To retrieve data from a table, the table is queried. An SQL SELECT statement is used to do this. The statement is divided into a select list (the part that lists the columns to be returned), a table list (the part that lists the tables from which to retrieve the data), and an optional qualification (the part that specifies any restrictions). The following query lists all columns of all employees in the table in no particular order.
Here, “*” in the select list means all columns. The following is the output from this query.
You may specify any arbitrary expression in the select list. For example, you can do:
Notice how the AS clause is used to re-label the output column. (The AS clause is optional.)
A query can be qualified by adding a WHERE clause that specifies which rows are wanted. The WHERE clause contains a Boolean (truth value) expression, and only rows for which the Boolean expression is true are returned. The usual Boolean operators (AND, OR, and NOT) are allowed in the qualification. For example, the following retrieves the employees in department 20 with salaries over $1000.00:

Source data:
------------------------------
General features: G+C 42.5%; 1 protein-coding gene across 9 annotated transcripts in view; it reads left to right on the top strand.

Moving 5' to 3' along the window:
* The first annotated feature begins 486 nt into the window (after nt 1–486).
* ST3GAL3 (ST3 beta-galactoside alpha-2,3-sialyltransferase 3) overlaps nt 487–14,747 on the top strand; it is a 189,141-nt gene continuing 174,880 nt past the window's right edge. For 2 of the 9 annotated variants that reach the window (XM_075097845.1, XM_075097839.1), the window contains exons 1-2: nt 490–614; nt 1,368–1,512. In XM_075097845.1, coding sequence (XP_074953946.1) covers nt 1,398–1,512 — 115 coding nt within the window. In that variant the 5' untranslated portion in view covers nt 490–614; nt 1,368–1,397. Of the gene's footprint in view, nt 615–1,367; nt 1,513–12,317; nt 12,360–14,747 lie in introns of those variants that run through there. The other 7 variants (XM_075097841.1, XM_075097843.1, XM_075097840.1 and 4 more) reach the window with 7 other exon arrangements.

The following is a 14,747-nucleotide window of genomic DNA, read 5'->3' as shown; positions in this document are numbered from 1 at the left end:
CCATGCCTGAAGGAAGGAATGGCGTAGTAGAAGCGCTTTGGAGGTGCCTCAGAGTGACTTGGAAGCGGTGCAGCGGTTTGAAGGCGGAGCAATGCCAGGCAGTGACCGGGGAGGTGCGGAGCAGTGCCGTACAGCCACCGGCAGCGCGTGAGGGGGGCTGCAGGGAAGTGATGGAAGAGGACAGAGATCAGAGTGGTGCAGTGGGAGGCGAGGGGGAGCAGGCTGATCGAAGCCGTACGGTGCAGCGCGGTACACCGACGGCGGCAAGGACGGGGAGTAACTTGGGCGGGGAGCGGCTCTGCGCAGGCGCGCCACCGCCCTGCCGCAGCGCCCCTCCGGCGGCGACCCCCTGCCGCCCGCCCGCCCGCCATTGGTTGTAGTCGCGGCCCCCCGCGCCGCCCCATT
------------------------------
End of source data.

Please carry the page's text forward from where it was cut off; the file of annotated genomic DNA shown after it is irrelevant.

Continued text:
You can request that the results of a query be returned in sorted order:
You can request that duplicate rows be removed from the result of a query:
The following section shows how to obtain rows from more than one table in a single query.